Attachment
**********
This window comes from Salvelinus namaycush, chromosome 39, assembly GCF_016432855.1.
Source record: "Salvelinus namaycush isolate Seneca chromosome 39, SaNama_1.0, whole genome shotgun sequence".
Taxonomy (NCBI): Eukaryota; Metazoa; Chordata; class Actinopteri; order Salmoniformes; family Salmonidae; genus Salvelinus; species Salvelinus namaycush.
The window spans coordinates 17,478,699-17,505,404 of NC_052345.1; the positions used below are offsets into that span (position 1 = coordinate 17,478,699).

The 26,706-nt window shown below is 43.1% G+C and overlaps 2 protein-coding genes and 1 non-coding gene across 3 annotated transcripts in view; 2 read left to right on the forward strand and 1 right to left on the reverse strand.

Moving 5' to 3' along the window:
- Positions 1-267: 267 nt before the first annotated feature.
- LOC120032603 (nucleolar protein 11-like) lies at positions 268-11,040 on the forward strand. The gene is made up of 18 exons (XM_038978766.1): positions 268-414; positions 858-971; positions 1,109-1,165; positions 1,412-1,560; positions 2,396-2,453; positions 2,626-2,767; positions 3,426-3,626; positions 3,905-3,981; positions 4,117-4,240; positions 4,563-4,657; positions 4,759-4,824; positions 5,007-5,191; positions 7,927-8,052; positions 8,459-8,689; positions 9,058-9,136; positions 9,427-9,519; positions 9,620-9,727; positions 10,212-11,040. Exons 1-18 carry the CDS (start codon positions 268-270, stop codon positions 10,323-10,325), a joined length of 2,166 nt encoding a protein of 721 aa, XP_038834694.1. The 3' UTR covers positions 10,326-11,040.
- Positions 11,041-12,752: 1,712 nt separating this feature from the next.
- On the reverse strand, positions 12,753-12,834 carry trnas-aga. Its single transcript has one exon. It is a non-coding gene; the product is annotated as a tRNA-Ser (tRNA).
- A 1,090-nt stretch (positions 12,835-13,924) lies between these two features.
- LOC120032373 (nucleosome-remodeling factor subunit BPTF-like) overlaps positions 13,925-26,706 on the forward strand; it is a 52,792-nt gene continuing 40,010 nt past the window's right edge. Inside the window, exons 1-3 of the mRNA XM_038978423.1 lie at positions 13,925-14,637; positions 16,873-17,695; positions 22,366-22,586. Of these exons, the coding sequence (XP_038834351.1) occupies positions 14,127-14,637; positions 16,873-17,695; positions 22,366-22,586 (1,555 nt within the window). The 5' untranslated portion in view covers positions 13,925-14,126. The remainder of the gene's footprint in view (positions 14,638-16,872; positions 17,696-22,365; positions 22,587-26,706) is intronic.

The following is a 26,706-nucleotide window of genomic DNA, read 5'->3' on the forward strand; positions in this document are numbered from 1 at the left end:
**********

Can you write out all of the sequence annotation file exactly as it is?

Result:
This window comes from Salvelinus namaycush, chromosome 39, assembly GCF_016432855.1.
Source record: "Salvelinus namaycush isolate Seneca chromosome 39, SaNama_1.0, whole genome shotgun sequence".
Taxonomy (NCBI): Eukaryota; Metazoa; Chordata; class Actinopteri; order Salmoniformes; family Salmonidae; genus Salvelinus; species Salvelinus namaycush.
The window spans coordinates 17,478,699-17,505,404 of NC_052345.1; the positions used below are offsets into that span (position 1 = coordinate 17,478,699).

The 26,706-nt window shown below is 43.1% G+C and overlaps 2 protein-coding genes and 1 non-coding gene across 3 annotated transcripts in view; 2 read left to right on the forward strand and 1 right to left on the reverse strand.

Moving 5' to 3' along the window:
- Positions 1-267: 267 nt before the first annotated feature.
- LOC120032603 (nucleolar protein 11-like) lies at positions 268-11,040 on the forward strand. The gene is made up of 18 exons (XM_038978766.1): positions 268-414; positions 858-971; positions 1,109-1,165; positions 1,412-1,560; positions 2,396-2,453; positions 2,626-2,767; positions 3,426-3,626; positions 3,905-3,981; positions 4,117-4,240; positions 4,563-4,657; positions 4,759-4,824; positions 5,007-5,191; positions 7,927-8,052; positions 8,459-8,689; positions 9,058-9,136; positions 9,427-9,519; positions 9,620-9,727; positions 10,212-11,040. Exons 1-18 carry the CDS (start codon positions 268-270, stop codon positions 10,323-10,325), a joined length of 2,166 nt encoding a protein of 721 aa, XP_038834694.1. The 3' UTR covers positions 10,326-11,040.
- Positions 11,041-12,752: 1,712 nt separating this feature from the next.
- On the reverse strand, positions 12,753-12,834 carry trnas-aga. Its single transcript has one exon. It is a non-coding gene; the product is annotated as a tRNA-Ser (tRNA).
- A 1,090-nt stretch (positions 12,835-13,924) lies between these two features.
- LOC120032373 (nucleosome-remodeling factor subunit BPTF-like) overlaps positions 13,925-26,706 on the forward strand; it is a 52,792-nt gene continuing 40,010 nt past the window's right edge. Inside the window, exons 1-3 of the mRNA XM_038978423.1 lie at positions 13,925-14,637; positions 16,873-17,695; positions 22,366-22,586. Of these exons, the coding sequence (XP_038834351.1) occupies positions 14,127-14,637; positions 16,873-17,695; positions 22,366-22,586 (1,555 nt within the window). The 5' untranslated portion in view covers positions 13,925-14,126. The remainder of the gene's footprint in view (positions 14,638-16,872; positions 17,696-22,365; positions 22,587-26,706) is intronic.

The following is a 26,706-nucleotide window of genomic DNA, read 5'->3' on the forward strand; positions in this document are numbered from 1 at the left end: